Innovation, visual marketing to build the base of tiles industry, says Madhur Daga of Orient Bell

Recovery in real estate will change fortunes, says Madhur Daga, Joint Managing Director of ceramic and vitrified tiles manufacturer Orient Bell Ltd, as he shares his insights and strategies.

Recovery in real estate will change fortunes, says Madhur Daga, Joint Managing Director of ceramic and vitrified tiles manufacturer Orient Bell Ltd, as he shares his insights and strategies. Edited excerpts:

Do you aspire to hit double-digit market share in the Indian tiles market?

Orient Bell has been in the tiles industry for more than 40 years. We are an innovative and forward-thinking company with a market share of 6 per cent within the organised market segment. But construction may soon ramp up on large-scale government initiatives such as Pradhan Mantri Awas Yojna (PMAY), which focuses on low-cost affordable housing, and a major growth in health and education sectors. We aspire to seize these opportunities in a bid to gain double-digit market share. The recovery in the realty market will also auger well for us.

What are the main growth drivers, given the still sluggish realty market?

We continue to launch innovative products as per consumer requirements, which gives us a competitive placement in the realty market. Our tiles are also designed keeping in mind the requirements of massive constructions and developments happening in tier II and tier III cities.

Moreover, the government is planning to allocate a significant amount for the infrastructure space in the current financial year and it will boost the industry. The concept of low-cost housing and affordable housing can be successfully executed if developers use locally available materials, and leverage improved skills and technology, without sacrificing the strength, performance and life of the structure. Architect groups also wield a major influence with increased spending on interiors and designs. All this can effectively drive growth.

Do you see a change based on the renewed government focus on infra spending?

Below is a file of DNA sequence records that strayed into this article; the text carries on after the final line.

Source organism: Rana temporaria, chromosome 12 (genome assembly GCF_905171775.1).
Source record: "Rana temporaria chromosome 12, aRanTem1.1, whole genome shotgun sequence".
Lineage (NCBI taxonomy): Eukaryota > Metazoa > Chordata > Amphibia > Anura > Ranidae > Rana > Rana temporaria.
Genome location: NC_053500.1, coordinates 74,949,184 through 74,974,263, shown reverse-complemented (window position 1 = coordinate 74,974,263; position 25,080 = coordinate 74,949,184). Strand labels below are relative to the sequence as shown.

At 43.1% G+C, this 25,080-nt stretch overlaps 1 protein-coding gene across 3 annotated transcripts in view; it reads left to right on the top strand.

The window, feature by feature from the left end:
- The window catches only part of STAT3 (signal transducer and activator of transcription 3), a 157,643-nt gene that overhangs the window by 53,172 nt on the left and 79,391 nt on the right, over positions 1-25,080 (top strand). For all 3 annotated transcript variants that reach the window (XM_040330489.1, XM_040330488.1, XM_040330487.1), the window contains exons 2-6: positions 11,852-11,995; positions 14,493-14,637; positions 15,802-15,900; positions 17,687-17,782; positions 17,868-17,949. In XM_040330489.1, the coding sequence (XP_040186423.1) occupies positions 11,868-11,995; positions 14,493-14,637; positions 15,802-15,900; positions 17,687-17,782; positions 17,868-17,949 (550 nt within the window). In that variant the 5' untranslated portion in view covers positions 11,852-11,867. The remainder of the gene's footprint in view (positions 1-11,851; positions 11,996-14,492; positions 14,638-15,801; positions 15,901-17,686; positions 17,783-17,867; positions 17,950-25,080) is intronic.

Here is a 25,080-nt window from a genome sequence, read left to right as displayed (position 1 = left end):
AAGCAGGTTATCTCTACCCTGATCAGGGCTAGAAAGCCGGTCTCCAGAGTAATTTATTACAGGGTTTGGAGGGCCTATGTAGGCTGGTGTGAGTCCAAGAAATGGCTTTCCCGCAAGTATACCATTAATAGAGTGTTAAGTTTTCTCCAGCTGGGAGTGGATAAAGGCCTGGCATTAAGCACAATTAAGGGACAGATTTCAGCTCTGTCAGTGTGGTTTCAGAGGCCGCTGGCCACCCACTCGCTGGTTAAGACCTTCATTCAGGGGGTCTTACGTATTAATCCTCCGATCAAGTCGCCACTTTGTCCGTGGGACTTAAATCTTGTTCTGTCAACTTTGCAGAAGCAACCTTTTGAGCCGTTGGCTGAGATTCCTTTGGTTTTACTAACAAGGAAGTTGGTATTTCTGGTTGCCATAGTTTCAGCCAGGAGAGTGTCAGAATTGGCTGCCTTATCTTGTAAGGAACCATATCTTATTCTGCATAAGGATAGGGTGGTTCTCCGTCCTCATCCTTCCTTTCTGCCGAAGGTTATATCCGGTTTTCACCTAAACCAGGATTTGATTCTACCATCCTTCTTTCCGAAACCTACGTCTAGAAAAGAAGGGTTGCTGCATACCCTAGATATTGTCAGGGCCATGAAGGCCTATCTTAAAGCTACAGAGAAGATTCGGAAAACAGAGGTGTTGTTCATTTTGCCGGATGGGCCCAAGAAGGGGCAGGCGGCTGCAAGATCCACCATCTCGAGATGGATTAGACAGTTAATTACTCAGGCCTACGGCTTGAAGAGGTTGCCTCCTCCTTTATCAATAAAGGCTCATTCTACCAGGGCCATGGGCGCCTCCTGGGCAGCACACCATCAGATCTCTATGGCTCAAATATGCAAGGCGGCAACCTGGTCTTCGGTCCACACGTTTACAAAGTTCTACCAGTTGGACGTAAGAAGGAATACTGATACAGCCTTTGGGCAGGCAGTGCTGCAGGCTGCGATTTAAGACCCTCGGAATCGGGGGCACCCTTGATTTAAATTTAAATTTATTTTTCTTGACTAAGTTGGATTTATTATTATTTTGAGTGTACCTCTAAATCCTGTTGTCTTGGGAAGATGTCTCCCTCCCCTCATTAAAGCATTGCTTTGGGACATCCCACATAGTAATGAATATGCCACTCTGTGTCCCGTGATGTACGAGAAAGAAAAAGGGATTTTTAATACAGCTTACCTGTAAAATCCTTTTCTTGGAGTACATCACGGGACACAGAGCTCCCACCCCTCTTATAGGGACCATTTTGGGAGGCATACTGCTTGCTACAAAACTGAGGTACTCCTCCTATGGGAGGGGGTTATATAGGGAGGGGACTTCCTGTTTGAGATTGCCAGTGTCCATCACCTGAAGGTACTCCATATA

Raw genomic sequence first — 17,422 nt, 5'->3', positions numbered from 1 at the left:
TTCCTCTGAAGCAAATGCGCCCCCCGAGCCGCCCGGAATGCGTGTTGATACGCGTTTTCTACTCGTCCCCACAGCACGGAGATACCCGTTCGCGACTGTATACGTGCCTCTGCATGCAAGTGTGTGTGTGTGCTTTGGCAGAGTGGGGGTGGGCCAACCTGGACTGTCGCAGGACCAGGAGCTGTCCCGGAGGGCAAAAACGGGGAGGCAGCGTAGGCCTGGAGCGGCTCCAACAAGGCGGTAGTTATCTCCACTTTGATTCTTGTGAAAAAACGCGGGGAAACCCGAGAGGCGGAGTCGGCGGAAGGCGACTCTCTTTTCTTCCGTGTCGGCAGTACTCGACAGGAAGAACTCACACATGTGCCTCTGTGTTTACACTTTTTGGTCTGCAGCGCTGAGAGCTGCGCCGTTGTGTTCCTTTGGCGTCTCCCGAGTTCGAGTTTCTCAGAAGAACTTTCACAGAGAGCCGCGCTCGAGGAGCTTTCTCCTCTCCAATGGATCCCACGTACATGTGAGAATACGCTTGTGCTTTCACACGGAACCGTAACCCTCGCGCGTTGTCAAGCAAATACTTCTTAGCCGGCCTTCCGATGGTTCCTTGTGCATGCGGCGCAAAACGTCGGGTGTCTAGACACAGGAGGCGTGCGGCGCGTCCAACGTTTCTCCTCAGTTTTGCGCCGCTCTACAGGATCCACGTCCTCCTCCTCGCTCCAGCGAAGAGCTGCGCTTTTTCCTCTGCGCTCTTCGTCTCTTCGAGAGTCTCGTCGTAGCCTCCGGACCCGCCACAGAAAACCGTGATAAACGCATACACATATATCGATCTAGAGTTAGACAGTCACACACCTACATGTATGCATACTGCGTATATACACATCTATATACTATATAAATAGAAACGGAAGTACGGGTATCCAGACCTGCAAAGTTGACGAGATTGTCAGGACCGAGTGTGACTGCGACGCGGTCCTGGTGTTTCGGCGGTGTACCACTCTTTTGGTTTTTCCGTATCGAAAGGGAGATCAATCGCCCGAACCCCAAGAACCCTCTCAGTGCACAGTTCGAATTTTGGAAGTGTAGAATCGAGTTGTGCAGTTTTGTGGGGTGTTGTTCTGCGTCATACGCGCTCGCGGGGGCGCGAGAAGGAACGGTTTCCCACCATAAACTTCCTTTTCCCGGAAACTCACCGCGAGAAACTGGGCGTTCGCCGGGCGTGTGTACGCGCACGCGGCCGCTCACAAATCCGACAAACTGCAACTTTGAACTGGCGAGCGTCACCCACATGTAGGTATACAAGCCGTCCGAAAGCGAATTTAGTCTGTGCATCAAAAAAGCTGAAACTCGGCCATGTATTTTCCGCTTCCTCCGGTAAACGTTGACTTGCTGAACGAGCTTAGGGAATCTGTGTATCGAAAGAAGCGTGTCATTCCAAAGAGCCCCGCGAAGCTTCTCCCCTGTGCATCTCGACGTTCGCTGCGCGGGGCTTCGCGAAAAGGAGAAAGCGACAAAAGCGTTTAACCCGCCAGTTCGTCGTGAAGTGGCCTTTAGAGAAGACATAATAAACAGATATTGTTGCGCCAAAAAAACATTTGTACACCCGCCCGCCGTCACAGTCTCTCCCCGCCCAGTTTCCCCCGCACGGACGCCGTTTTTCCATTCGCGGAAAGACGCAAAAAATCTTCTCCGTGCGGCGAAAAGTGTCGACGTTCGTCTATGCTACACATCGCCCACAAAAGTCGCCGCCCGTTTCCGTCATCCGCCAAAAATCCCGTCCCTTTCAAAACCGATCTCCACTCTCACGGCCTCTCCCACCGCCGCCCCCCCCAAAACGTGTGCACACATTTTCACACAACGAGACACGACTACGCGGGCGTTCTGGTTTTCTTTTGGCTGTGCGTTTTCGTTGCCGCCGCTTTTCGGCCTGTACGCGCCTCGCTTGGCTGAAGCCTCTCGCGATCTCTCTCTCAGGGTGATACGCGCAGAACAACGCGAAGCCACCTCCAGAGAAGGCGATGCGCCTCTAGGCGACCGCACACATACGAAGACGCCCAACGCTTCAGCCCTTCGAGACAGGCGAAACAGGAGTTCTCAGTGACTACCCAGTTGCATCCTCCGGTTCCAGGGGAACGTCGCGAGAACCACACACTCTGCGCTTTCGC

The ceramic industry is expecting a major boost from government initiatives such as Housing for All, Swachh Bharat Abhiyan and Smart Cities Mission. Recent lowering of interest rates also plays a key role in ensuring growth.

The healthcare sector is also expanding fast. A number of hospitals and primary health centres have been planned and are being built under the National Health Mission. Further, the aviation sector is getting a huge facelift with the growing number of airports. A big leap is also witnessed in the education domain as numerous schools, colleges and universities are being developed. Even the insurance sector is poised to upgrade all their properties across India.

As mentioned before, the Indian government has allocated a substantial budget for the same to boost development. State governments may also follow suit.

Tell us more about your new products. How do you see the Indian market changing and how do you intend to stay abreast?

The new tiles launched by Orient Bell (Cool, Digital, Abrasion-resistant, Wood Finish) can be called an attempt to stay abreast. Retail expansion is of great importance to us. Our company-owned boutiques are well equipped and aims to enhance the retail customers' experience. At our facilities, they can look at the complete range of wall and floor tiles for living and working spaces. The retail margins are high and growth in this segment benefits the company.

That said, innovation is our core strategy to stay abreast. Using innovation as a strategic, systemic and technological lever, we plan to develop Orient Bell as one of the largest and most evolving players in the ceramic industry.

Is the market moving towards vitrified tiles? What is the future of conventional ceramics?

Vitrified tiles are gaining momentum due to digital printing technology. Tiles now come with high abrasion, stain resistance, shock resistance and other such technical qualities preferred by consumers. So, the market is moving towards vitrified tiles. With digital printing advancing fast, it is easier to print almost any texture such as wood, cement, slate or bamboo on a tile, which makes them a more functional product and a great base for the tiles industry.

Is the industry relatively low on margins? Do you see any scope for improvement?

The tiles industry is both competitive and capital intensive. The key to bottom-line growth is technological improvements, efficiency in fuel consumption and strengthening of distribution channels. While these criteria form the base, we need to top it by brand building, working with architects and influencers, and providing good after-sales service. This will improve unit realisation in both retail and institutional markets, thus improving our margins substantially.

Any new strategic initiative you want to share that can redefine this space?

In India, customers' buying experience is not a pleasant one. We need to build good display capacity and help consumers (including architects and influencers) visualise the built. It should be done using traditional mock-ups, 3D views and virtual reality (VR) techniques. This will bring revolutionary changes in tiles marketing and will benefit the first movers immensely.